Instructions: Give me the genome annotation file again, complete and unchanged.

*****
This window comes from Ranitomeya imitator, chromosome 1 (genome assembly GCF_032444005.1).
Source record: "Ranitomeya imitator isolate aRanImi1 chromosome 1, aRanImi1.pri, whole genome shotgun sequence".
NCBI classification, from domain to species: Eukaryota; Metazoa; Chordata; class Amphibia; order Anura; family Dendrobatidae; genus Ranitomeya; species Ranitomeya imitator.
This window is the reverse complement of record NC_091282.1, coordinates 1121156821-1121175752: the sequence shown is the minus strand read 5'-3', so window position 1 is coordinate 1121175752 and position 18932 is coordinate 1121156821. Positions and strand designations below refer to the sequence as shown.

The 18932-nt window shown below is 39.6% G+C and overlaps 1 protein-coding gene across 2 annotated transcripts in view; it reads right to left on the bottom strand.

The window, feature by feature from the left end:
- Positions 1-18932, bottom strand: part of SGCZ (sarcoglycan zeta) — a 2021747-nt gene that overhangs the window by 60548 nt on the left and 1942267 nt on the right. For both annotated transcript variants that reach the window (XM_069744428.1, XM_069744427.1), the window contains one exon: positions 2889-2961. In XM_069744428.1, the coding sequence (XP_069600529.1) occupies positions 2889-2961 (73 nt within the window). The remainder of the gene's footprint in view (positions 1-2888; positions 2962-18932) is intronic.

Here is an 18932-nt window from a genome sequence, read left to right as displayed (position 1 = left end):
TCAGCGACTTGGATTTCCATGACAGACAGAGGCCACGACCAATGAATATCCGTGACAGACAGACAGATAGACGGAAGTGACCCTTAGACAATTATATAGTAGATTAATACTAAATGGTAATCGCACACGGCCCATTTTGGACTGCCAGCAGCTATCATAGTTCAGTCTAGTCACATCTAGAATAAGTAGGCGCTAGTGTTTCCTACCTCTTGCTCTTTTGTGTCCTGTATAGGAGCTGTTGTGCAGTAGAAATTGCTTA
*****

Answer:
This window comes from Ranitomeya imitator, chromosome 1 (genome assembly GCF_032444005.1).
Source record: "Ranitomeya imitator isolate aRanImi1 chromosome 1, aRanImi1.pri, whole genome shotgun sequence".
NCBI classification, from domain to species: Eukaryota; Metazoa; Chordata; class Amphibia; order Anura; family Dendrobatidae; genus Ranitomeya; species Ranitomeya imitator.
This window is the reverse complement of record NC_091282.1, coordinates 1121156821-1121175752: the sequence shown is the minus strand read 5'-3', so window position 1 is coordinate 1121175752 and position 18932 is coordinate 1121156821. Positions and strand designations below refer to the sequence as shown.

The 18932-nt window shown below is 39.6% G+C and overlaps 1 protein-coding gene across 2 annotated transcripts in view; it reads right to left on the bottom strand.

The window, feature by feature from the left end:
- Positions 1-18932, bottom strand: part of SGCZ (sarcoglycan zeta) — a 2021747-nt gene that overhangs the window by 60548 nt on the left and 1942267 nt on the right. For both annotated transcript variants that reach the window (XM_069744428.1, XM_069744427.1), the window contains one exon: positions 2889-2961. In XM_069744428.1, the coding sequence (XP_069600529.1) occupies positions 2889-2961 (73 nt within the window). The remainder of the gene's footprint in view (positions 1-2888; positions 2962-18932) is intronic.

Here is an 18932-nt window from a genome sequence, read left to right as displayed (position 1 = left end):
TCAGCGACTTGGATTTCCATGACAGACAGAGGCCACGACCAATGAATATCCGTGACAGACAGACAGATAGACGGAAGTGACCCTTAGACAATTATATAGTAGATTAATACTAAATGGTAATCGCACACGGCCCATTTTGGACTGCCAGCAGCTATCATAGTTCAGTCTAGTCACATCTAGAATAAGTAGGCGCTAGTGTTTCCTACCTCTTGCTCTTTTGTGTCCTGTATAGGAGCTGTTGTGCAGTAGAAATTGCTTA